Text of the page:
One of the classes that I am taking this semester is called Principle of Foods. It happens to be a required class in the DPD Program; that's Didactic Programs in Dietetics. Remember how I said I wanted to become a registered dietitian? Well, I need to complete the program.
Anyway, fortunately, I'm able to take it at Orange Coast College. Transferable classes are great; I highly recommend taking classes at a community college if you can because it's so much more affordable. Well, we had to run a pudding experiment at home: compare and contrast four different puddings. The whole point of this was to learn about starches. The four puddings were 1) a homemade vanilla pudding, 2) instant vanilla pudding, 3) cook and serve vanilla pudding, and 4) vanilla pudding in a cup. The starches encountered were cornstarch, modified cornstarch, and modified tapioca starch, I believe.
Let me tell you something--I am not a fan of pudding. I'm not sure why but I never have been. I do not care for the bland and hollow flavors; I did not grow up eating those Snack Packs of pudding. We were not Jell-O people. However, I did the experiment and you know what I thought about? "Man, this sure is using a lot of my milk up!"
|The four that were to be compared.|
|Homemade pudding is simply cornstarch, sugar, milk, a touch of salt, and vanilla extract.|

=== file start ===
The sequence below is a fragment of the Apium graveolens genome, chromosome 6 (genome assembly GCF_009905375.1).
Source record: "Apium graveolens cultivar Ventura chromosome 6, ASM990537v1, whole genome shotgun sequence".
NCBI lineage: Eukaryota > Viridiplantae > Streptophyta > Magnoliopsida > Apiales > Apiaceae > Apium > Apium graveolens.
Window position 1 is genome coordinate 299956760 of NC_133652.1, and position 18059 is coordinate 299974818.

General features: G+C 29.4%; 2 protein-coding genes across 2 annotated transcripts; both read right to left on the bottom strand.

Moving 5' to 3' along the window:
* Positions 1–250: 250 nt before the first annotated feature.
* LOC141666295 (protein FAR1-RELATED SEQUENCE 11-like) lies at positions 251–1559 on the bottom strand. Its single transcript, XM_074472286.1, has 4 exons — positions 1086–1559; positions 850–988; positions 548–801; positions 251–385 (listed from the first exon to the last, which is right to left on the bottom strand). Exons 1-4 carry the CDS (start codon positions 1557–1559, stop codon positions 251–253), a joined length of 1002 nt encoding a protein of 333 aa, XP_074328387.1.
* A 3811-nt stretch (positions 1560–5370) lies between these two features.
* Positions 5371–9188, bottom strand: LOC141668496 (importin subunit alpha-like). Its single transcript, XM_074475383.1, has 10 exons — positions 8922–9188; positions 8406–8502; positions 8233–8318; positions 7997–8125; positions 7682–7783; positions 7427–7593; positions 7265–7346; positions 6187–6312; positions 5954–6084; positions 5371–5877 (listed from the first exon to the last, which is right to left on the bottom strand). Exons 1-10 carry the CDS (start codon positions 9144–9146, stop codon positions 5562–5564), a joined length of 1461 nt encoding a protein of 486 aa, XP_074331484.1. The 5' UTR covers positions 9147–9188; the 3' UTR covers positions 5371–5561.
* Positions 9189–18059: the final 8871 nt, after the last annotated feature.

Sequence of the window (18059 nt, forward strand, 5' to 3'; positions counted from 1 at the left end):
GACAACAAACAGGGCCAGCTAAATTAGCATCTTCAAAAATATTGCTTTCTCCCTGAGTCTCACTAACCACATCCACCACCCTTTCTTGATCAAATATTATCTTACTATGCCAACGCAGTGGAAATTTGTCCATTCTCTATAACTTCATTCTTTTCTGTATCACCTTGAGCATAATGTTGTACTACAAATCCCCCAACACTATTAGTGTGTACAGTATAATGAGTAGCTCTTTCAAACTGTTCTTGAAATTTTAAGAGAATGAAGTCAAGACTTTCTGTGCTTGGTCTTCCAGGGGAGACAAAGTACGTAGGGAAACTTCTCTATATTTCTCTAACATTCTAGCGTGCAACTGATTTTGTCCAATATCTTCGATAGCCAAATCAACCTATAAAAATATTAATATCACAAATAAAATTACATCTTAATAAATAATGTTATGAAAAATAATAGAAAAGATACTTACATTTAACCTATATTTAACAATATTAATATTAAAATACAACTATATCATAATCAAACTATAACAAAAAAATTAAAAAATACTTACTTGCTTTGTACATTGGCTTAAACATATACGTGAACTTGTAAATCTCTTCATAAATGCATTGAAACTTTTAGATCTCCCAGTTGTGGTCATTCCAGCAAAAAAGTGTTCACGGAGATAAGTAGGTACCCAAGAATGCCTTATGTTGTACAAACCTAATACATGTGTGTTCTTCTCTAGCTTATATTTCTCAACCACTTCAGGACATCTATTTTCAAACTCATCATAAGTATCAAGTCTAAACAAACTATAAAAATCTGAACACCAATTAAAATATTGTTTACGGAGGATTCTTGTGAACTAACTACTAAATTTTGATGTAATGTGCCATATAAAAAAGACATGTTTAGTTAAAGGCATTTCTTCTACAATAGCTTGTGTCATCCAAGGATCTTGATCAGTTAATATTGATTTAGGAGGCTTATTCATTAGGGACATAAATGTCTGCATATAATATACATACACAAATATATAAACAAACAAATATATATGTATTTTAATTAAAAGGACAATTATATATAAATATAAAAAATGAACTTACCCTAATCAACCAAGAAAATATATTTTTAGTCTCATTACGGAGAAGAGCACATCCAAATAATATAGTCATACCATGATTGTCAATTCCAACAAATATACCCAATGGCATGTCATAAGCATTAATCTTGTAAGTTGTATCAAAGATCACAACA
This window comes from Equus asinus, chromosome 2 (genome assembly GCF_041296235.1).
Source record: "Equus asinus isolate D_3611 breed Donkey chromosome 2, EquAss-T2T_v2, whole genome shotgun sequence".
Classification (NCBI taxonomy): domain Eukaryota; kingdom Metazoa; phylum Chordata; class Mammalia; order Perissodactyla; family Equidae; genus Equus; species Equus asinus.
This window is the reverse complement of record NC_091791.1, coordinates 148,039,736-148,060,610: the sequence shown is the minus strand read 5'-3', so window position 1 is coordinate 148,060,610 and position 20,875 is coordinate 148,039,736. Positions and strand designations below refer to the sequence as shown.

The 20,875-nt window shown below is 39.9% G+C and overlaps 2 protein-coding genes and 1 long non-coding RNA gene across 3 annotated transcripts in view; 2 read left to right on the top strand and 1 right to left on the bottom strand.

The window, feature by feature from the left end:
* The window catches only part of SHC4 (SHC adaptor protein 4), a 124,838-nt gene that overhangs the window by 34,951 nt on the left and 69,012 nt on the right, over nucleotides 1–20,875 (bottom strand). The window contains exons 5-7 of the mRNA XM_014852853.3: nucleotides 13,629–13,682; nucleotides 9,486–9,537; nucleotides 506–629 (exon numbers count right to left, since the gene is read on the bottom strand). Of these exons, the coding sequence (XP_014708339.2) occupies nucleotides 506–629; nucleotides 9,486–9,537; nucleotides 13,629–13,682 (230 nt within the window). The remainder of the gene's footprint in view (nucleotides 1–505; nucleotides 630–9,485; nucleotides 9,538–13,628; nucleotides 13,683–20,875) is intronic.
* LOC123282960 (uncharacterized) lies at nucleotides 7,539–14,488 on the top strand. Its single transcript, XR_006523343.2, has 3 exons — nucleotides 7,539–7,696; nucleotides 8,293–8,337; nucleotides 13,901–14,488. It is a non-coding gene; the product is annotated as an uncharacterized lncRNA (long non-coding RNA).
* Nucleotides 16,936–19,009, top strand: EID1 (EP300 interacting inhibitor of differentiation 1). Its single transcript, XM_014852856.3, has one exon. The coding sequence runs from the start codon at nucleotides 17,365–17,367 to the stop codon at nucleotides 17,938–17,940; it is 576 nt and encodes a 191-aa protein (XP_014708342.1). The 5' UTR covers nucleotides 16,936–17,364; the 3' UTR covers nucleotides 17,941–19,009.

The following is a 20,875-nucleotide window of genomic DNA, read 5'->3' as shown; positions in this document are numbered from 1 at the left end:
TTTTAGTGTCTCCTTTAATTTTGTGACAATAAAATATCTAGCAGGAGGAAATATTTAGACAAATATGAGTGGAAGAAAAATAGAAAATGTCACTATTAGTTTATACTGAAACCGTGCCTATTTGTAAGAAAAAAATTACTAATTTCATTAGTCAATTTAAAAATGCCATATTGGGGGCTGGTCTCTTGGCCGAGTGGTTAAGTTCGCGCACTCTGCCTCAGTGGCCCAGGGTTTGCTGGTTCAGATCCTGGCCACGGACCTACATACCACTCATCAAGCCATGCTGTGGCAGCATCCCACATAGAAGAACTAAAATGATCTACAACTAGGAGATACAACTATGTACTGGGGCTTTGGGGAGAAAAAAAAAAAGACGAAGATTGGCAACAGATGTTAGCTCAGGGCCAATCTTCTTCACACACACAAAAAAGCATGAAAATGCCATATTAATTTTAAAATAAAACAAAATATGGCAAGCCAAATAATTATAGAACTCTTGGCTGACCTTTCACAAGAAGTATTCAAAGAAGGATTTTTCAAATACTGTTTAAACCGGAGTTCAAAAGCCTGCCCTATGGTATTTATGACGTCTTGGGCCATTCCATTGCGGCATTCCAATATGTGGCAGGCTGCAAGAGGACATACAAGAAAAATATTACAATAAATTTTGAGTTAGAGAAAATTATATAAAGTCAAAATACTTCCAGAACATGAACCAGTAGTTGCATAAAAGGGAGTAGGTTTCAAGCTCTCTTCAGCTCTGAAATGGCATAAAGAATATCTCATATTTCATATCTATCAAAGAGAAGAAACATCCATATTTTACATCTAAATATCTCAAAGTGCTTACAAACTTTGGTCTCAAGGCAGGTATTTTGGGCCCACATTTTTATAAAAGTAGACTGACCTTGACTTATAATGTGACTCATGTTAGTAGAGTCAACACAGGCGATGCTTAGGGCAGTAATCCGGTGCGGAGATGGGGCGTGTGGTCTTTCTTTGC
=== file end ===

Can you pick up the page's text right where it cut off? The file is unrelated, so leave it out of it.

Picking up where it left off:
|Always add any flavorings (in this case, vanilla extract) after it has thickened and the heat is turned off. That way, the flavor doesn't cook out. Pudding #1? Done.|
|Instant is easy-peasy: simply add milk and beat the hell out of it; I used a hand mixer.|
|About seven minutes later, it was done. Pudding #2, done.|
|Again, all you do is add milk and then stir it a lot, get it to boil, and you're done.|
After all the puddings were made, I poured them into bowls and set them into the refrigerator to chill. I even placed the Snack Pack in the fridge so that it would be the same temperature as the others when I did the sensory evaluation. In hindsight, I probably should have chilled the puddings and then let them all come back to room temperature because I think the texture right out of the refrigerator was a little off. Whoopsy.
|Clockwise from the top: the super-white one is the homemade pudding, then there's the Snack Pack pudding, then the cook & serve pudding, and finally at 9 o' clock is the instant pudding.|
So, a proper tasting technique is to use clean spoons to remove each of the puddings and either place them on a clean surface (like above) or drop them into your own tasting spoon. In this case, I used my own tasting spoon to taste these four samples on the plate. That way, you don't contaminate the whole bowl in case others are tasting, too. Well, it was only me, anyway, but I had another purpose for the puddings after all was said and done since SEVEN CUPS OF MILK WENT INTO ALL OF THIS! You can read about what yummy dish I created with these puddings here. As for my evaluation? I wrote all my opinions in that lab manual that you see in the very top photo. However, again, ugh, major dislike for pudding :-( Hope you enjoyed this peek into my school life!